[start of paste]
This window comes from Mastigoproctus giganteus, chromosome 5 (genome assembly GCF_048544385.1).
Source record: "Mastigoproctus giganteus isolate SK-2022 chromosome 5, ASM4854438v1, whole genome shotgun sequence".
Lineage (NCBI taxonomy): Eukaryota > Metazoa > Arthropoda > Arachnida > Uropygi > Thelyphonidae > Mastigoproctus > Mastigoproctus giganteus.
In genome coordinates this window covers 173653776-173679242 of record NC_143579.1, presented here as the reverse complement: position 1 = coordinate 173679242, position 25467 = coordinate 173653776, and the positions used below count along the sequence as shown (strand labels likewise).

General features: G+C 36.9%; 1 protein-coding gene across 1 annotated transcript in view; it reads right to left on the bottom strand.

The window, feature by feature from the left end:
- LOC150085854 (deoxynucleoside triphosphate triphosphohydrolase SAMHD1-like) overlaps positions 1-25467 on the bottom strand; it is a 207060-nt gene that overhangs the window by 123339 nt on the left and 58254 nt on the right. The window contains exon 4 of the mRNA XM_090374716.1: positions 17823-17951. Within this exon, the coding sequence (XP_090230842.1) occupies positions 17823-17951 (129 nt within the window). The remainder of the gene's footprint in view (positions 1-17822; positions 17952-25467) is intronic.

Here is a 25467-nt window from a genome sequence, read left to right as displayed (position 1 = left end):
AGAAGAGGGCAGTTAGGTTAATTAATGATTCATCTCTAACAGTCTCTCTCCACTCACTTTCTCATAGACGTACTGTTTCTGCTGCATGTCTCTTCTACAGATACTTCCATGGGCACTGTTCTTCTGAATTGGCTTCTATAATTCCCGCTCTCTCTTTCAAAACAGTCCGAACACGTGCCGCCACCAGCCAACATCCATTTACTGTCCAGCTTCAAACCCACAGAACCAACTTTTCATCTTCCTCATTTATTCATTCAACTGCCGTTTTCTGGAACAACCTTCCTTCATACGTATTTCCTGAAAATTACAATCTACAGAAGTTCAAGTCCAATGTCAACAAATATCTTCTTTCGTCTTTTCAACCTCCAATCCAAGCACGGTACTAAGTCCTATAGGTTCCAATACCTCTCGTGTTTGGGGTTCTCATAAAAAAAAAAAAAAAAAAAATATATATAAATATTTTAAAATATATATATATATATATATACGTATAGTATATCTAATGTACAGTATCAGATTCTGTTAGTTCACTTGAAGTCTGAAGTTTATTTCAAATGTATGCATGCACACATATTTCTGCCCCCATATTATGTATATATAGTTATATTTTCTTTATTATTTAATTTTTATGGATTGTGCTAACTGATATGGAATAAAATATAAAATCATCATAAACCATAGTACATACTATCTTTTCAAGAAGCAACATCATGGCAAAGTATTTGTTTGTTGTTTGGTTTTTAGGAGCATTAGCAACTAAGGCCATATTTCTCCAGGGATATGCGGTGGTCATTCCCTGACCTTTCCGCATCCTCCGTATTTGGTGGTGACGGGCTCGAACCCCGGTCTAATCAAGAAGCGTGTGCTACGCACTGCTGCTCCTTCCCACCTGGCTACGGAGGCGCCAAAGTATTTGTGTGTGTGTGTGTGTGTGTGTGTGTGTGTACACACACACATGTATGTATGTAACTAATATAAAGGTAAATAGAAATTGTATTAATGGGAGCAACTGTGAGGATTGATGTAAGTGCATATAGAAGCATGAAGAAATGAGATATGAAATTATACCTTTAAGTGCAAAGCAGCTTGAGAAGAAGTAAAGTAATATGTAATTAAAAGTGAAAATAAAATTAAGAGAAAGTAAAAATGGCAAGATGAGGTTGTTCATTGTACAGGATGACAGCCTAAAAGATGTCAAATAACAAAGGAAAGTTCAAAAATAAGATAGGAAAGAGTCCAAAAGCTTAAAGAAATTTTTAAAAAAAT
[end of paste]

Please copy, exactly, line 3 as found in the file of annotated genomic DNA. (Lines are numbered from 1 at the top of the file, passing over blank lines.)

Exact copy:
Lineage (NCBI taxonomy): Eukaryota > Metazoa > Arthropoda > Arachnida > Uropygi > Thelyphonidae > Mastigoproctus > Mastigoproctus giganteus.